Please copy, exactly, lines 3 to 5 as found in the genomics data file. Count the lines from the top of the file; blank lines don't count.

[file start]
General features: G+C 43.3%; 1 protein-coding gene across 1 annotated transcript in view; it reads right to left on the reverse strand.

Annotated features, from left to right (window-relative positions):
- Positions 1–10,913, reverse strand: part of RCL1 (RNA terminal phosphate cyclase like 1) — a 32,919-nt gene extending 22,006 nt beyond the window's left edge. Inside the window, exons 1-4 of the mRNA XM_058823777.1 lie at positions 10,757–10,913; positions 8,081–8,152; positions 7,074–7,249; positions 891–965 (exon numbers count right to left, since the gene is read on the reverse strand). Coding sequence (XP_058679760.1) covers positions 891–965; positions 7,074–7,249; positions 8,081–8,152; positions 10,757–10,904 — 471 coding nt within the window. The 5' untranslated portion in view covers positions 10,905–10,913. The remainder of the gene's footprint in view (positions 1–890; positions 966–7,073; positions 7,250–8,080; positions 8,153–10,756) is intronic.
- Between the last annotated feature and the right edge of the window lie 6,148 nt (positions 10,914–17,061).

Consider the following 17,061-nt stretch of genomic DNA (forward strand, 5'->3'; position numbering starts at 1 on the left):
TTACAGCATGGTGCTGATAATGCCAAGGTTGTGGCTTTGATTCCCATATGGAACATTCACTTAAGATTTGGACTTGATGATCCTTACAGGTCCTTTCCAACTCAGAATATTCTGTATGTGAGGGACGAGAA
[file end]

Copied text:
- Positions 1–10,913, reverse strand: part of RCL1 (RNA terminal phosphate cyclase like 1) — a 32,919-nt gene extending 22,006 nt beyond the window's left edge. Inside the window, exons 1-4 of the mRNA XM_058823777.1 lie at positions 10,757–10,913; positions 8,081–8,152; positions 7,074–7,249; positions 891–965 (exon numbers count right to left, since the gene is read on the reverse strand). Coding sequence (XP_058679760.1) covers positions 891–965; positions 7,074–7,249; positions 8,081–8,152; positions 10,757–10,904 — 471 coding nt within the window. The 5' untranslated portion in view covers positions 10,905–10,913. The remainder of the gene's footprint in view (positions 1–890; positions 966–7,073; positions 7,250–8,080; positions 8,153–10,756) is intronic.
- Between the last annotated feature and the right edge of the window lie 6,148 nt (positions 10,914–17,061).

Consider the following 17,061-nt stretch of genomic DNA (forward strand, 5'->3'; position numbering starts at 1 on the left):